Sunday, November 13, 2011

Home Sweet Suck: A Thanksgiving Story

Last night, Joanna and I watched a duo of flicks with Thanksgiving as the backdrop. The first was the annual standard Home for the Holidays. The second was a movie that I had been wanting to see for years, and of which I was finally able to procure a copy over the summer (thank you VHS Preservation Society): the 1981 slasher Home Sweet Home. I didn’t know anything other than it was a slasher that took place at Thanksgiving.

The tagline makes no sense, as only one character is named Bradley
 The movie starts out by disregarding the then-standard of slasher cinema by showing us the killer. No mask, no mystery (and no connection to the victims and no motive—not even a flimsy one—but that part didn’t bother me). So we see a beefy, Lou Ferrigno-type guy in a skintight shirt kill some dude and take his station wagon. He then runs down an old lady crossing the street, and proceeds to drive out to the country where a wannabe record exec guy (played by Don Edmonds, director of the Ilsa movies) is throwing a California-style Thanksgiving gathering for his friends (also present are his son Mistake, a rock-and-roll-obsessed-but-looks-more-like-a-mime-than-KISS amateur magician and his daughter Angel, played by a very young Vinessa Shaw).

The first half hour or so of the film is enjoyable, but in a bad way. It’s entertaining to watch the stereotypical bad acting, the flimsy plot and the absurd set-up and characterization going on. After everything is in place, though, the movie is just boring as hell for the final hour. The kills certainly are not very inventive. You don’t care one way or the other about a single character. And again, the killer looks like Lou Ferrigno.

Suffice it to say, we will not likely be making this flick a November tradition. But still, in my never ending quest to see every 80s slasher ever made…at least I get to scratch one off the list. Other films we may be thankful for this month include the Parker Posey-starring The House of Yes, the hour-long, turkey-slasher mini-epic Thankskilling (this movie is actually pretty fun if you go not expecting anything other than a turkey killing kids and dishing out one-liners), and the Pauly Shore classic Son-in-Law. Just killing time until we can sink our teeth into the many and varied Christmas flicks we watch every December.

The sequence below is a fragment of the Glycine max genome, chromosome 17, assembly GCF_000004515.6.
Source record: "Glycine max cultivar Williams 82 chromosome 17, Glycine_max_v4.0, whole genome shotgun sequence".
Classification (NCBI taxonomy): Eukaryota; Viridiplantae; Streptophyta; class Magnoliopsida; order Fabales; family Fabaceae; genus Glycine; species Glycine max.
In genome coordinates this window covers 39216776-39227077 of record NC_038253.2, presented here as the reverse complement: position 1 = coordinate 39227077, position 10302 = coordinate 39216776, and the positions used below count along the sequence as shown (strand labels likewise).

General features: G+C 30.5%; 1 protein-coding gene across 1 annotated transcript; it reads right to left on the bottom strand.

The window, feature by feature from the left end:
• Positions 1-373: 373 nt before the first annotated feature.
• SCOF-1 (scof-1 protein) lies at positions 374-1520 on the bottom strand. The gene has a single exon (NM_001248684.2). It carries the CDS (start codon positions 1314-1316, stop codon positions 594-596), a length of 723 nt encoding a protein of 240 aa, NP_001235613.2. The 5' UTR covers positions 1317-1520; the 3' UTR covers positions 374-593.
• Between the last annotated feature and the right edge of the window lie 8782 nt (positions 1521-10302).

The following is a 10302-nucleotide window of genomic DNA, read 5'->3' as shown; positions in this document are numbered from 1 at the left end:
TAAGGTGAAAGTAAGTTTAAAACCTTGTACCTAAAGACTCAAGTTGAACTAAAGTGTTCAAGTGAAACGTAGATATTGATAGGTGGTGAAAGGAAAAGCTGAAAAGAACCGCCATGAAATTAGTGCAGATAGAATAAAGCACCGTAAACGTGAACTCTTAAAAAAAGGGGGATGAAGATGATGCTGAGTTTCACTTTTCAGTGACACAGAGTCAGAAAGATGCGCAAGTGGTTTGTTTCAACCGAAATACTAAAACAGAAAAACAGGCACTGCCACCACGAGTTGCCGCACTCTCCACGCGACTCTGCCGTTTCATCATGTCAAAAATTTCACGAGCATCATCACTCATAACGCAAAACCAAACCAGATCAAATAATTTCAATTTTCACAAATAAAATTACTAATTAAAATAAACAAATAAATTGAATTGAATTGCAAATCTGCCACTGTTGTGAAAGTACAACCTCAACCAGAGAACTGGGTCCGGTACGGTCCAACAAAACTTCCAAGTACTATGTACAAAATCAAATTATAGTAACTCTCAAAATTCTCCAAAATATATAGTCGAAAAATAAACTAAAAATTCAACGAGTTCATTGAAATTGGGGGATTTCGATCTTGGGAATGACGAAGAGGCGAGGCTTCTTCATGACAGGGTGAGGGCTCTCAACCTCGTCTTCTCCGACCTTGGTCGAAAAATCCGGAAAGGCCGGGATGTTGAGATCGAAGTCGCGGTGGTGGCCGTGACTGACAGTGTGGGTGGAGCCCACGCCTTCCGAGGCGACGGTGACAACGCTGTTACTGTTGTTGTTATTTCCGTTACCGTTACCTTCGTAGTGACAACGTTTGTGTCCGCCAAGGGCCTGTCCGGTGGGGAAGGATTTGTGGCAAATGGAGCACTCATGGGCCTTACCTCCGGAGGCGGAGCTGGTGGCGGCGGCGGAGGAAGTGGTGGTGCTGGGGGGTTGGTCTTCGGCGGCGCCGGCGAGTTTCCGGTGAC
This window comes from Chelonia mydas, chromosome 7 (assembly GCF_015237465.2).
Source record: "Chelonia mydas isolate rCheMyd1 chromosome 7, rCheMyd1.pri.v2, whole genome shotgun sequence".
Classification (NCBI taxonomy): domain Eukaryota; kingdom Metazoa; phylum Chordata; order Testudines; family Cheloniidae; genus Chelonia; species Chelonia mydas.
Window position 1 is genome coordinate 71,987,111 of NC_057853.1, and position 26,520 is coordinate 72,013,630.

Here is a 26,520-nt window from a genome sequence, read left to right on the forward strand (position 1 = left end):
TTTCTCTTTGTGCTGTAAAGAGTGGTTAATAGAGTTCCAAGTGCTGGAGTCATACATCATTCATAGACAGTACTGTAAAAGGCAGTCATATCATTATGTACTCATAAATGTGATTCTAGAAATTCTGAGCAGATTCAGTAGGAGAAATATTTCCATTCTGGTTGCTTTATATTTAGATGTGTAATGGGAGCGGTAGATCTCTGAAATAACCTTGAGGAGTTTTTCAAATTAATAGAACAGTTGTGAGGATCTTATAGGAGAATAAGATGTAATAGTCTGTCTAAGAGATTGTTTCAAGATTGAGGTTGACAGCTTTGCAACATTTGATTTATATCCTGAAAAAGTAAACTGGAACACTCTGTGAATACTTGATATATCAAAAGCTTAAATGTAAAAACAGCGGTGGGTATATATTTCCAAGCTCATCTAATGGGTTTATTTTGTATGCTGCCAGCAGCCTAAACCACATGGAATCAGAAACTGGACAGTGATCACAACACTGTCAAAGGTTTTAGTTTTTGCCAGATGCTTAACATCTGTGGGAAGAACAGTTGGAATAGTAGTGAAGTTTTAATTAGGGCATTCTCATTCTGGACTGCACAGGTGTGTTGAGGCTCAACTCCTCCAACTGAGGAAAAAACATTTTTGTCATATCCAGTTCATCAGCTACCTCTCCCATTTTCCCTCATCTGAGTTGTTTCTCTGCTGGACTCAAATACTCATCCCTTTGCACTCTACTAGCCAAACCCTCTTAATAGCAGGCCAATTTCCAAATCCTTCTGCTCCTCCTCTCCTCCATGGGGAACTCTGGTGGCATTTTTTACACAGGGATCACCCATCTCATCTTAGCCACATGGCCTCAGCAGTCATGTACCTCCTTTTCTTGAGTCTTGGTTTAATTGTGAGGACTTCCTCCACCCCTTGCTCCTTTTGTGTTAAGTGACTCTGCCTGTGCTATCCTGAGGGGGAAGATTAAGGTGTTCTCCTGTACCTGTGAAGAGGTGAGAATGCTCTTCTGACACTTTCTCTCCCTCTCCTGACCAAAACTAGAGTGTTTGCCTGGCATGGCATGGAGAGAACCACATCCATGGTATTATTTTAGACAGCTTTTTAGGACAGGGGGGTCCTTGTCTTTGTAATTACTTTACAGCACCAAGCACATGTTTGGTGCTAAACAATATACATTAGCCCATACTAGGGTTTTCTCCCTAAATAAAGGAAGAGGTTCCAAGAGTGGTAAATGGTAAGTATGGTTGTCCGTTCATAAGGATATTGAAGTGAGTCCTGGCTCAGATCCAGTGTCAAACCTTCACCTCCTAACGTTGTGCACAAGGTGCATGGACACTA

Preview of next month:

Sunday, March 20, 2011

Johnny's Top 10 Genre Movies of the 1980s!

In wanting to do decade-themed top 10 lists, I should probably go in chronological order, but it seems appropriate to start with the decade I grew up with, the one in which I developed my love for all things horror, sci-fi and weird. This list will be genre-centric, so even though movies like Thrashin’, Gleaming the Cube and Rad! are counted among some of my favorite movies ever, they won’t be included here.  Here are my faves of the Reagan era, in my best attempt at putting them in descending order:

10. Howard the Duck- Scoff all you want. I fucking love this movie. I loved it the first time I rented the VHS as an 8- or 9-year-old kid, and I fucking love it now on the fairly-recently-released DVD. I can kinda see, I guess, why a lot of people don’t care for it….it is pretty fucking ridiculous. But damn, if it isn’t the most charming kind of ridiculous there is. This flick will forever remain the definitive Lea Thompson-making-out-with-a-duck movie in my eyes.

 9. The Empire Strikes Back- Pretty obvious and standard. Not really much to say here, other than that there are those who prefer Jedi and those who prefer Empire. I have always been part of the latter.

8. Return of the Living Dead 2- I hear people speak ill of this movie all the time (though I did meet a guy once about 5 years ago that had the RotLD 2 VHS cover tattooed on his forearm--that guy is ok in my book), but I can never understand why. Obviously, the first RotLD is hard to match, but in my mind, this sequel has always come close, if not surpassed the original. And in a crunch, I usually watch part 2 instead. While I love a good zombié verité picture as much as the next fella, hordes of walking dead have always suited the campier side of film much better to me. In a post-Shaun of the Dead world, where zombedies are a dime a dozen, I think the idea was much more novel in the 80s.